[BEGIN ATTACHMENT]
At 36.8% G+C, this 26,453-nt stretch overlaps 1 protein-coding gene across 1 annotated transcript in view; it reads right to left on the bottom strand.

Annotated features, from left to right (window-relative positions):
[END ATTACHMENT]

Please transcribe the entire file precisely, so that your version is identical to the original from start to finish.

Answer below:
At 36.8% G+C, this 26,453-nt stretch overlaps 1 protein-coding gene across 1 annotated transcript in view; it reads right to left on the bottom strand.

Annotated features, from left to right (window-relative positions):